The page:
Workers Compensation And Insurance

Law Talk

Sam K. Abdulaziz
Attorney at Law

Williams and Simon opened a business called Rhino USA of Santa Fe Springs. Simon was the on-site person and Williams was in charge of finances and insurance etc. Rhino referred Williams to Robyn Thaw, who was then employed by the Robert F. Driver Company, an insurance agency.

Williams was lead to believe that Thaw knew Rhino Linings operations very well, that she understood it very well and had special plans for the Rhino USA companies. She was the "go to person" to take care of insurance needs for Rhino Lining dealerships.

Williams called Thaw in January of 1999 and asked to meet with her to review its insurance needs. Thaw stated that a meeting would not be necessary because she was very familiar with the Rhino Lining programs and was the expert on the product necessary to satisfy Rhino insurance needs. Williams did not even know enough about what kind of insurance was needed to make a specific request, and therefore, he did not request any specific type of insurance. Therefore, Williams asked Thaw for whatever insurance was needed to operate the business.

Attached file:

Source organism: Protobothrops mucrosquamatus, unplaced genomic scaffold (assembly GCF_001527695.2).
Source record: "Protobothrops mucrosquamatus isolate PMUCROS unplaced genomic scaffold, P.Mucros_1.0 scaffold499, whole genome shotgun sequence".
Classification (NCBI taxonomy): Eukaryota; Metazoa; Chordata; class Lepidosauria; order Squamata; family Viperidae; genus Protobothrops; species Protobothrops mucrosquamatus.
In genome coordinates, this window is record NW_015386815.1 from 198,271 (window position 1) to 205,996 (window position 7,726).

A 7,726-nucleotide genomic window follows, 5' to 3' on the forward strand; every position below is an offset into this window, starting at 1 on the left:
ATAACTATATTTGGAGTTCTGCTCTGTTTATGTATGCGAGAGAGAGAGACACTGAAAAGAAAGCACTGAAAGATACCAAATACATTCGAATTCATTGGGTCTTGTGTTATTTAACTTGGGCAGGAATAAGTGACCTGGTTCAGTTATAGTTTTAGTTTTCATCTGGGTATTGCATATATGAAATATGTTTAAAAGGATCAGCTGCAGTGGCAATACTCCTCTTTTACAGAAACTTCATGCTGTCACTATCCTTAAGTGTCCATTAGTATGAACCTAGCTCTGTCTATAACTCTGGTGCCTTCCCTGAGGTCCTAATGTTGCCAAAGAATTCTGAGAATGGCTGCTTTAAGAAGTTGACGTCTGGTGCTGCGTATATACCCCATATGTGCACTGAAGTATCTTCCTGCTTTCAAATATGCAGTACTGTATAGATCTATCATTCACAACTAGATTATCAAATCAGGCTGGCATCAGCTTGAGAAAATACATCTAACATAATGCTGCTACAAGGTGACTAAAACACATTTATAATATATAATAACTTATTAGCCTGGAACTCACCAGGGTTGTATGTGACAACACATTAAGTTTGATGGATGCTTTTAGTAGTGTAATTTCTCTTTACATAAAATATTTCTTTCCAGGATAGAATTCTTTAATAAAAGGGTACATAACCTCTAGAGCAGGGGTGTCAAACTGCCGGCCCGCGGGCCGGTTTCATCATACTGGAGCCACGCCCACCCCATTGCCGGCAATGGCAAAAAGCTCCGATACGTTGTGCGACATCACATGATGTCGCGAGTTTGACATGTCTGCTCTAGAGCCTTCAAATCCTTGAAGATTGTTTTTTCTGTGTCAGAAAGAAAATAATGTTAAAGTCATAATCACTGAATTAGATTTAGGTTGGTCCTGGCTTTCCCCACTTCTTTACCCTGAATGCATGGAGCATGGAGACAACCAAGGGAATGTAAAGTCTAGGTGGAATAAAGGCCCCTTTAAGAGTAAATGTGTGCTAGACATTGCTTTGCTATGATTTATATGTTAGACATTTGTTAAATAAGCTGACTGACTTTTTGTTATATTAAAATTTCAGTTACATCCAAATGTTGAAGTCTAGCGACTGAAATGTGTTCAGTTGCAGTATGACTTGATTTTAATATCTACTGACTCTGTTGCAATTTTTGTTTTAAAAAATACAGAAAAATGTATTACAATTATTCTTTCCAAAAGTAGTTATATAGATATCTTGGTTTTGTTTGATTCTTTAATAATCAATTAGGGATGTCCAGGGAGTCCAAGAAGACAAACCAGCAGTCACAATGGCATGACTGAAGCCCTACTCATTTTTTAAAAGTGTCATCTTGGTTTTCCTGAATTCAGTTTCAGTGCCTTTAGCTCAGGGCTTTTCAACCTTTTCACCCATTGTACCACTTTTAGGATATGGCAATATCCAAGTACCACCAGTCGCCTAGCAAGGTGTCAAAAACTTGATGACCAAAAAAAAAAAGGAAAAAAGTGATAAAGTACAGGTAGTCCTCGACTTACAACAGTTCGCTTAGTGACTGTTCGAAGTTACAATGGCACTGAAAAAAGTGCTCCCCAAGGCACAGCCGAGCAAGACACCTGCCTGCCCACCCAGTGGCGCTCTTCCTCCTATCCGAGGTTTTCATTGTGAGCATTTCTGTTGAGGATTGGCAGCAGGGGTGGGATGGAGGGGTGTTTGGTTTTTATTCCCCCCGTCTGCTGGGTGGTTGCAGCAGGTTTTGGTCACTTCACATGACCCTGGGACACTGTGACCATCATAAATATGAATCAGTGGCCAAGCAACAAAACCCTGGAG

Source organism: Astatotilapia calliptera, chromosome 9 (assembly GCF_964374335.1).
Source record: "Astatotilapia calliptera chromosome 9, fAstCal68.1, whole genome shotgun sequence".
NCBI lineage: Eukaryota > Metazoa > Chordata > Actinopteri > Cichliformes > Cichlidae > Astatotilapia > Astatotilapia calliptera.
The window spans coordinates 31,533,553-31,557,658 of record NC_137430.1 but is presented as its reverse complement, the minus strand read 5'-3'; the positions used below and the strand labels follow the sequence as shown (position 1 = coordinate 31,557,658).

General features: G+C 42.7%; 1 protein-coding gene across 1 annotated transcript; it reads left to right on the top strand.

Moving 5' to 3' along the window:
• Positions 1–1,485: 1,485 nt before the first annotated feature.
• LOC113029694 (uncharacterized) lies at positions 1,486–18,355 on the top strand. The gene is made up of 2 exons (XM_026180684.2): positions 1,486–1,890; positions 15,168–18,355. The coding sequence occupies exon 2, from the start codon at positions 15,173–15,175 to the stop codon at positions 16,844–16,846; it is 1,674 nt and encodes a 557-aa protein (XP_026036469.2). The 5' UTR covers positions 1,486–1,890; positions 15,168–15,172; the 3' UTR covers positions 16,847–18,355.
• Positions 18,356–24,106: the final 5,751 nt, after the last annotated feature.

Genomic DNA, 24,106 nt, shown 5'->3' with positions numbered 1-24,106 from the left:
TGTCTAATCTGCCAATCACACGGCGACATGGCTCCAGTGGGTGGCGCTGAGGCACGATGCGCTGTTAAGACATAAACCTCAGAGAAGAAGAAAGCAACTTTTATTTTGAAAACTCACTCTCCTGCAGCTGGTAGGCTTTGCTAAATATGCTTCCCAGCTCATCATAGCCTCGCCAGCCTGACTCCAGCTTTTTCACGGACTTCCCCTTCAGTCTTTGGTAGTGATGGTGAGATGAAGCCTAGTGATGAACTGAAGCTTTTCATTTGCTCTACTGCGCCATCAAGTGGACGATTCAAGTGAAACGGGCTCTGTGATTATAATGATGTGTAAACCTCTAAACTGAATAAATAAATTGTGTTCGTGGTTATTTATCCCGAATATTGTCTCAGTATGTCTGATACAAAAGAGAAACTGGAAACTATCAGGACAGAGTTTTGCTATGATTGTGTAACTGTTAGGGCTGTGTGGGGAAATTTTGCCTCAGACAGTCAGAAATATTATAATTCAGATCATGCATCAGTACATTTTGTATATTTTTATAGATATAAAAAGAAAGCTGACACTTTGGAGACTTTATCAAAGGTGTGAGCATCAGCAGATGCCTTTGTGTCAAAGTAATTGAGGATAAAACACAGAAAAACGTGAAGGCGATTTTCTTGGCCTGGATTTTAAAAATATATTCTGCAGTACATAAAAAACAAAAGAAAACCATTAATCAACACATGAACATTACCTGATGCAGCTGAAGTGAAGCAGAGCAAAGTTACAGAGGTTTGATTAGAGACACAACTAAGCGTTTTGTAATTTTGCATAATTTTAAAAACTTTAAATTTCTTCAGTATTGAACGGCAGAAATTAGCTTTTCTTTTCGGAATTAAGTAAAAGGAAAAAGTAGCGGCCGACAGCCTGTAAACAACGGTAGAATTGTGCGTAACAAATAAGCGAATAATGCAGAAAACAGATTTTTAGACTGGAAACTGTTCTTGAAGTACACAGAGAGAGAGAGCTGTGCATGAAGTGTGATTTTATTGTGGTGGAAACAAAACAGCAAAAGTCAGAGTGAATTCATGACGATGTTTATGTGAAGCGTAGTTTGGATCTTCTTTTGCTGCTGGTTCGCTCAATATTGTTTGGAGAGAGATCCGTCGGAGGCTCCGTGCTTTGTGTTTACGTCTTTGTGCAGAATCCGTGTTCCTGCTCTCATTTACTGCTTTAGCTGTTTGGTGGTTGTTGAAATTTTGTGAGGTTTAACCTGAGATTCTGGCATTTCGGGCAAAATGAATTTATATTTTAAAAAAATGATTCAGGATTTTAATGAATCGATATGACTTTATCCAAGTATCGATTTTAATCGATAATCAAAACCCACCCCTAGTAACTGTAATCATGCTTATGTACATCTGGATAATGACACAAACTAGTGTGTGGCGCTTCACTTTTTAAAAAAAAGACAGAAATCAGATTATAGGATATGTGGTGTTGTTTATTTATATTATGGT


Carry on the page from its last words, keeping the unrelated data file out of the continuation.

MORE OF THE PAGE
Thaw faxed a blank application form to Williams. Thaw indicated that the program was designed for Rhino Linings dealers. Williams filled in only basic information and he signed the application and returned it to Thaw, who selected the insurance coverages since Williams left that blank. Thaw did not send the application (which had a section for workers' compensation insurance) back to Williams after she completed it. She submitted the application to Travelers Insurance herself. Sometime after all of this, Thaw switched the insurance agency she worked for but took all of the Rhino Insurance business with her to the new agency.

Unfortunately, there was no provision for workers' compensation insurance in the package, with either of the policies. Furthermore, Thaw knew that workers' compensation insurance is mandatory in California. The lack of workers' compensation was discovered only after an employee was injured in a catastrophic fire during the third year of business operations. The employee obtained a multi-million dollar judgment against the owners (Williams & Simon) of the business and the business. The owners then sued the insurance agency.

The court found that the insurance agency was negligent, by not getting more information from its clients who were the people who were making all the decisions.

The Court of Appeal held that the evidence was clear that a finding of negligence on the part of the agency was sufficient to hold them liable.